SOUTH AFRICA:The biggest risks to South Africa’s economy right now

  • 10 March 2022 / News / 484 / Fares RAHAHLIA

SOUTH AFRICA:The biggest risks to South Africa’s economy right now

The largest risk to the recovery in South Africa’s public finances is a deterioration in GDP growth, say National Treasury officials.

In a post-Budget presentation to parliament on Thursday (24 February), Treasury said that higher‐than‐expected global inflation could lead to higher global interest rates, affecting debt‐service costs and the exchange rate.

Other significant risks include:

  • The weak financial position of several state‐owned companies that rely on government support to operate.
  • A public‐service wage agreement exceeding the rate of growth of the compensation budget. An adverse decision by the Constitutional Court in the case relating to the 2018 wage agreement could significantly increase compensation costs.
  • Additional spending pressures from new spending programmes or the realisation of contingent liabilities would affect the sustainability of the public finances, and could require spending cuts elsewhere.
  • The government’s debt redemptions over the next five years will average about R150 billion per year. Additional debt financing could increase refinancing risk and result in higher associated costs.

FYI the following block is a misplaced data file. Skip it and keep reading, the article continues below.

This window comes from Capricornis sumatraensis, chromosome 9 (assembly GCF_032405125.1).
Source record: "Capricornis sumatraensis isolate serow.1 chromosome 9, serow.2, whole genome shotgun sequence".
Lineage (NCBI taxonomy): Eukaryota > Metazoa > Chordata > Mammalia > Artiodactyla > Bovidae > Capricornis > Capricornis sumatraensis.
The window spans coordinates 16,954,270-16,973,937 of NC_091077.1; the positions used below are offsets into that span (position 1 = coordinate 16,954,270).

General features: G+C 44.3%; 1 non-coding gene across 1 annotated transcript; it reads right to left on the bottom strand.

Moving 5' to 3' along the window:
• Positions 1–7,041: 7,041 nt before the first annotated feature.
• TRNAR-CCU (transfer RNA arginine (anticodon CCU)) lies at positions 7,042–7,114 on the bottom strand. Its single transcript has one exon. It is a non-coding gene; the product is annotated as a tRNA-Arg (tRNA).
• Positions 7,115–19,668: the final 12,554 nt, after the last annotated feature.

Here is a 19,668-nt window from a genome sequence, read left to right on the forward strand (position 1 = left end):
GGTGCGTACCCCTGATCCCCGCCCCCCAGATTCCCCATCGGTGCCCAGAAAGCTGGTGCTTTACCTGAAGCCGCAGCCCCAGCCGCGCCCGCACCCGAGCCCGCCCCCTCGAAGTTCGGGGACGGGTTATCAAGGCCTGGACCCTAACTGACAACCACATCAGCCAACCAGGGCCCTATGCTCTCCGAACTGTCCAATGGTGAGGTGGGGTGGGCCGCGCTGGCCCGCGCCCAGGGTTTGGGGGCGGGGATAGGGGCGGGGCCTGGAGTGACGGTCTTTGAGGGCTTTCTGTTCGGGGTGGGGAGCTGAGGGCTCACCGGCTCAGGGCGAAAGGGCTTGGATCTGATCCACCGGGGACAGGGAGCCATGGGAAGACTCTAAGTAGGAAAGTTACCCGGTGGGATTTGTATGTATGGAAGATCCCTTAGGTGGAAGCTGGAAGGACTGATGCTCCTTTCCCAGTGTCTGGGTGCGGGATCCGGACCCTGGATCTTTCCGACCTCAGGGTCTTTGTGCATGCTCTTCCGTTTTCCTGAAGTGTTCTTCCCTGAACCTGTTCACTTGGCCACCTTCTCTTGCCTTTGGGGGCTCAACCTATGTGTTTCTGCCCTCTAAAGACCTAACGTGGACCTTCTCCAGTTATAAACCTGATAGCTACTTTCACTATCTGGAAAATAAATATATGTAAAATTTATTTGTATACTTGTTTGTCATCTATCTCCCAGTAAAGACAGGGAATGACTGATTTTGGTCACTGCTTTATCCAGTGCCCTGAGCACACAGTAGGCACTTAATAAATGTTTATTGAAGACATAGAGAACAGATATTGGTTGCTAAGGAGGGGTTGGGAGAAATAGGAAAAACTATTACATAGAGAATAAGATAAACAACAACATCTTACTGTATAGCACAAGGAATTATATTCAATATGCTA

“Global uncertainties and an uneven domestic recovery will weigh on the economic outlook over the medium term. While the outlook for 2022 has been revised upward, persistent structural constraints continue to inhibit the pace of the recovery from Covid‐19 and longer‐term growth,” it said.

“Since the 2021 Medium Term Budget Policy Statement (MTBPS), government’s fiscal position has improved as a result of higher‐than‐anticipated revenue collection. This revenue will be used to alleviate short‐term spending pressures and reduce the budget deficit.”

Treasury said the government remains committed to stabilising the debt‐to‐GDP ratio by ensuring that spending is prudent and sustainable.

It added that it will continue to reprioritise, reallocate and review spending to meet policy priorities and improve efficiency.

“Government faces large spending pressures, including the risk of higher‐than‐budgeted public‐service wages, demands for additional funding from financially distressed state‐owned companies, and calls for permanent increases in spending that exceed available resources.

“It is working on a sustainable long‐term approach to social protection consistent with government’s broad development mandate and the need to ensure affordability.

source: businesstech

See too